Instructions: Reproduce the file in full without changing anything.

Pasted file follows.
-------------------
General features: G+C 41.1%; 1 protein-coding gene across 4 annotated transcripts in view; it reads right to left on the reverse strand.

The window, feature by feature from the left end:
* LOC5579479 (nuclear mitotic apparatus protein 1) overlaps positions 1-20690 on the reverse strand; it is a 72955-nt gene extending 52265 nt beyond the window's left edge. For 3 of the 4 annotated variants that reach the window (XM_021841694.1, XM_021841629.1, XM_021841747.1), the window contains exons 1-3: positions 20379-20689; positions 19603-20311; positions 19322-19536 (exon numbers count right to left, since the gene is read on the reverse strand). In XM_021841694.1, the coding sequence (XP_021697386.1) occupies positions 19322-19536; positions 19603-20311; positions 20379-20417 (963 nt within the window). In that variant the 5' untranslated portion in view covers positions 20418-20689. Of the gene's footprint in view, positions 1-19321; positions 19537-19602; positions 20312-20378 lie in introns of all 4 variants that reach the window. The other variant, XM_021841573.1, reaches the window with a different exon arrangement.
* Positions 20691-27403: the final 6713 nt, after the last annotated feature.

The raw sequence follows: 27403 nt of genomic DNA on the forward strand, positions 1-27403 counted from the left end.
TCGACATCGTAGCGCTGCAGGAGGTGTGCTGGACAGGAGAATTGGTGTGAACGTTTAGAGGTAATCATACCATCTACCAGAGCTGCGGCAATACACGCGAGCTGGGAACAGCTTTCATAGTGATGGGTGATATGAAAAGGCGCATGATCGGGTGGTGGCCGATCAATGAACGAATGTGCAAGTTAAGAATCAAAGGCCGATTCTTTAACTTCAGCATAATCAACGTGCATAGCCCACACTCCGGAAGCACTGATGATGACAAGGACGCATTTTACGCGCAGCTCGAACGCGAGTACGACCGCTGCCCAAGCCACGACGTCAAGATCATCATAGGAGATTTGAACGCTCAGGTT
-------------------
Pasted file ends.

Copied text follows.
General features: G+C 41.1%; 1 protein-coding gene across 4 annotated transcripts in view; it reads right to left on the reverse strand.

The window, feature by feature from the left end:
* LOC5579479 (nuclear mitotic apparatus protein 1) overlaps positions 1-20690 on the reverse strand; it is a 72955-nt gene extending 52265 nt beyond the window's left edge. For 3 of the 4 annotated variants that reach the window (XM_021841694.1, XM_021841629.1, XM_021841747.1), the window contains exons 1-3: positions 20379-20689; positions 19603-20311; positions 19322-19536 (exon numbers count right to left, since the gene is read on the reverse strand). In XM_021841694.1, the coding sequence (XP_021697386.1) occupies positions 19322-19536; positions 19603-20311; positions 20379-20417 (963 nt within the window). In that variant the 5' untranslated portion in view covers positions 20418-20689. Of the gene's footprint in view, positions 1-19321; positions 19537-19602; positions 20312-20378 lie in introns of all 4 variants that reach the window. The other variant, XM_021841573.1, reaches the window with a different exon arrangement.
* Positions 20691-27403: the final 6713 nt, after the last annotated feature.

The raw sequence follows: 27403 nt of genomic DNA on the forward strand, positions 1-27403 counted from the left end.
TCGACATCGTAGCGCTGCAGGAGGTGTGCTGGACAGGAGAATTGGTGTGAACGTTTAGAGGTAATCATACCATCTACCAGAGCTGCGGCAATACACGCGAGCTGGGAACAGCTTTCATAGTGATGGGTGATATGAAAAGGCGCATGATCGGGTGGTGGCCGATCAATGAACGAATGTGCAAGTTAAGAATCAAAGGCCGATTCTTTAACTTCAGCATAATCAACGTGCATAGCCCACACTCCGGAAGCACTGATGATGACAAGGACGCATTTTACGCGCAGCTCGAACGCGAGTACGACCGCTGCCCAAGCCACGACGTCAAGATCATCATAGGAGATTTGAACGCTCAGGTT